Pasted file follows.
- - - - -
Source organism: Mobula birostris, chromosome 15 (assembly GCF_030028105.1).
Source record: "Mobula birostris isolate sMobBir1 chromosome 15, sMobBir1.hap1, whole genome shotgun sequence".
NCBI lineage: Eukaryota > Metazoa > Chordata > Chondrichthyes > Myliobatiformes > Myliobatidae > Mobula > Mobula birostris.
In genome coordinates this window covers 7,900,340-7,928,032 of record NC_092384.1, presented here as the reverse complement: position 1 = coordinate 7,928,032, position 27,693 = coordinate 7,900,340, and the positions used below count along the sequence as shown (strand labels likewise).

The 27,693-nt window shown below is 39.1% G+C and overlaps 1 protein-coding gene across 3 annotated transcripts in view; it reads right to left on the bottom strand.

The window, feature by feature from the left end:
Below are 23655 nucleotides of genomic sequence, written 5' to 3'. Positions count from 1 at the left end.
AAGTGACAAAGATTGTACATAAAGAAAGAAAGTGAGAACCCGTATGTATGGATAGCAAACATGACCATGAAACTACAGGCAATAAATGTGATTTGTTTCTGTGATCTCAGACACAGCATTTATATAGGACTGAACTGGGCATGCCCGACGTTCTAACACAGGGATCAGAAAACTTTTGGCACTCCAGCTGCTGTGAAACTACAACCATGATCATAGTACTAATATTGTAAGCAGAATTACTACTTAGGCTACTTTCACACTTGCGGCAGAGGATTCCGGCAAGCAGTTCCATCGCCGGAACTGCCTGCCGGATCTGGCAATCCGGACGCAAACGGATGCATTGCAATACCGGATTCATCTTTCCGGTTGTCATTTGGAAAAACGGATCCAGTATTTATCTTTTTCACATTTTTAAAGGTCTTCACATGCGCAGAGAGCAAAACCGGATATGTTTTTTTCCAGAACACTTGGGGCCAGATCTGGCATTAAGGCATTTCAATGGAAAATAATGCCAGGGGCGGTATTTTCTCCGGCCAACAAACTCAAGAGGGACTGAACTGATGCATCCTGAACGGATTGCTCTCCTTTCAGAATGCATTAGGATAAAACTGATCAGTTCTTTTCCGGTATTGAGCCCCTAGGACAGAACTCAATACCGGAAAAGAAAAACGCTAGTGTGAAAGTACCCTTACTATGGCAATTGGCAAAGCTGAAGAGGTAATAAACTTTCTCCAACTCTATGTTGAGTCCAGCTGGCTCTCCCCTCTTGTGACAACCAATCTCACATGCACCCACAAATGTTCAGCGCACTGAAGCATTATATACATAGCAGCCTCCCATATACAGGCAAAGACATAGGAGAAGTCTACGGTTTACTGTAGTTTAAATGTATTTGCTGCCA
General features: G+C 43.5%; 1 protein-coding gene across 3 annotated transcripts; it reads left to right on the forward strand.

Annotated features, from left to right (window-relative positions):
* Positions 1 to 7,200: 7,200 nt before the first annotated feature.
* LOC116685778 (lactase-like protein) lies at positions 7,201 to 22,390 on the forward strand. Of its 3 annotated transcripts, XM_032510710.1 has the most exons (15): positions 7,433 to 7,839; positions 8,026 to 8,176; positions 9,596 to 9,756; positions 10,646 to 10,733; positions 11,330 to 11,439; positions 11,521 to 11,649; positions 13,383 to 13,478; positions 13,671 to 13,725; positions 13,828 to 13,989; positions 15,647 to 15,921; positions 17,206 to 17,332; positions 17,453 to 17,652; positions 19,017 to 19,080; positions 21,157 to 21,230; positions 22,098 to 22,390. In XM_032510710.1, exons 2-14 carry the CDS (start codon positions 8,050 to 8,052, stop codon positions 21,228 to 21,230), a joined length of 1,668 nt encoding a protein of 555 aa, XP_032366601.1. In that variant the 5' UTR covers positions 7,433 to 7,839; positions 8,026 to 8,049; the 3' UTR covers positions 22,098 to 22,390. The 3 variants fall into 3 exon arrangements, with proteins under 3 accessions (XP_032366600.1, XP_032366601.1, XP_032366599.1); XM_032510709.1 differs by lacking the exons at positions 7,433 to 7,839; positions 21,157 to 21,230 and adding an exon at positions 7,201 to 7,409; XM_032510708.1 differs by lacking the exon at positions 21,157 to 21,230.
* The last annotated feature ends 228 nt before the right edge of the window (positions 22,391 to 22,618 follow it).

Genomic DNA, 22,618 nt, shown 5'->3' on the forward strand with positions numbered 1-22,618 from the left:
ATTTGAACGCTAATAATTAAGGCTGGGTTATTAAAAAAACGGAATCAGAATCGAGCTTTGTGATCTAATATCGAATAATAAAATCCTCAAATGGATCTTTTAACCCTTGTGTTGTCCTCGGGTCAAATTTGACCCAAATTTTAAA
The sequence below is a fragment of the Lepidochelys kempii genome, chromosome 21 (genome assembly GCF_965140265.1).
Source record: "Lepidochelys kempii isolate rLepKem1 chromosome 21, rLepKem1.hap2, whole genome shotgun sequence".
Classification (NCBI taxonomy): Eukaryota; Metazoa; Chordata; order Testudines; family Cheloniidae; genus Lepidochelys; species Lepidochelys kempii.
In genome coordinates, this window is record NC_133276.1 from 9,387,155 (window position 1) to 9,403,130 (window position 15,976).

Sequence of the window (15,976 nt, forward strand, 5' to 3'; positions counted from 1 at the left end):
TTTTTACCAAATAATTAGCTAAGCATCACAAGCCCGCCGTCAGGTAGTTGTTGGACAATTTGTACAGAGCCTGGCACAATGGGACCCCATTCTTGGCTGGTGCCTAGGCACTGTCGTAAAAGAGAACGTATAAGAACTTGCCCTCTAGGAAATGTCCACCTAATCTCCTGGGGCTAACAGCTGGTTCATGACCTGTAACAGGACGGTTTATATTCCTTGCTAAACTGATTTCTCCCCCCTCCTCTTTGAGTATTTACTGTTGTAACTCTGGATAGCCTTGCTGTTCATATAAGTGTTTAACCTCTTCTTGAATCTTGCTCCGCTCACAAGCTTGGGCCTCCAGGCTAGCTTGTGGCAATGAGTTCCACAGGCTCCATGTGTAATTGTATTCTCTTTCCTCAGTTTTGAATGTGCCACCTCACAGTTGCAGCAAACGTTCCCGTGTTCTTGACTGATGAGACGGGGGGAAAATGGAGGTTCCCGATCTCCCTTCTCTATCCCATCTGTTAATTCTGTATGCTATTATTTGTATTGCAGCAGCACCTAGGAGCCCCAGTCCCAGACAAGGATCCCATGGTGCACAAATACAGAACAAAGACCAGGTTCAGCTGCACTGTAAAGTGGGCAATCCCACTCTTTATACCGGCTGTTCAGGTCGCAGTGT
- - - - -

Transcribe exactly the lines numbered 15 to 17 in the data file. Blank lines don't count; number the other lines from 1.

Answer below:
ATTTGAACGCTAATAATTAAGGCTGGGTTATTAAAAAAACGGAATCAGAATCGAGCTTTGTGATCTAATATCGAATAATAAAATCCTCAAATGGATCTTTTAACCCTTGTGTTGTCCTCGGGTCAAATTTGACCCAAATTTTAAA
The sequence below is a fragment of the Lepidochelys kempii genome, chromosome 21 (genome assembly GCF_965140265.1).
Source record: "Lepidochelys kempii isolate rLepKem1 chromosome 21, rLepKem1.hap2, whole genome shotgun sequence".